The only thing that the Conservatives have come out strongly in favour of in recent years has been maintaining first past the post in elections, although this too is coming under threat. Labour Conference’s decision to back proportional representation now means that all the major parties, bar the Conservatives, are pushing for voting reform. A form of PR is now a distinct possibility.


Judicial activism, that scourge of US politics, has been rising in the UK. Rather than respecting the primacy of Parliament, campaigners now seek to go around it.


Perhaps the greatest damage has been to Cabinet Government. The principle of Cabinet Government, even if it is only imperfectly implemented, has been critical to our constitution.


The central idea is that the Prime Minister is not a President but must carry with him his colleagues in Cabinet and be bound by collective responsibility. In essence, it is better to have twenty-one heads in the room debating a problem and coming together on a solution, than to rely on one. In general, Cabinet meetings have, over time, become less frequent (now once a week compared to several times a week) and shorter. The composition of Cabinet has also been undermined, rather than a representation of all the ‘factions’ or ‘wings’ of governing MPs, it has become merely a loyalist clique. This has undermined the essential characteristics of British government, debate and decisiveness. There is little debate and because the Cabinet is often ‘cut off’ from its own MPs, it is often not decisive because it cannot bring backbenchers with it.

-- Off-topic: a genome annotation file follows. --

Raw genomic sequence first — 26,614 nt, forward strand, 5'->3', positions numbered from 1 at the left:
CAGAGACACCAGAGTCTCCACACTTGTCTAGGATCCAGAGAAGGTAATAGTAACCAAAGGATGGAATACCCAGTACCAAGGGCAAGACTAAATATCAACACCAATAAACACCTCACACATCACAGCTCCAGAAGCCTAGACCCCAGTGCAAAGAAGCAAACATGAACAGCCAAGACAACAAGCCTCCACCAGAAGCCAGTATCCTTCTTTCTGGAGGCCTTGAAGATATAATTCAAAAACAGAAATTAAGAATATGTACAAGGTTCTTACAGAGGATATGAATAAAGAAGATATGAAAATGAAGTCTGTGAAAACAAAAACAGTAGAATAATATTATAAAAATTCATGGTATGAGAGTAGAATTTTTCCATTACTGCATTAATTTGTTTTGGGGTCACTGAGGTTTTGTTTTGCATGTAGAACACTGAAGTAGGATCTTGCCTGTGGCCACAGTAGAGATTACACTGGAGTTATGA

This may all seem like abstract theory, but increasingly we see political and policy paralysis. The government is increasingly unable to get its business through. Reforming public or private institutions has become almost impossible because the constitution does not work. In the long run, it is not individual policies that determine the health of an economy, but the institutions that govern it. Restoring the British constitution is the greatest ‘pro-growth’ policy that the Conservatives could embrace in 2023.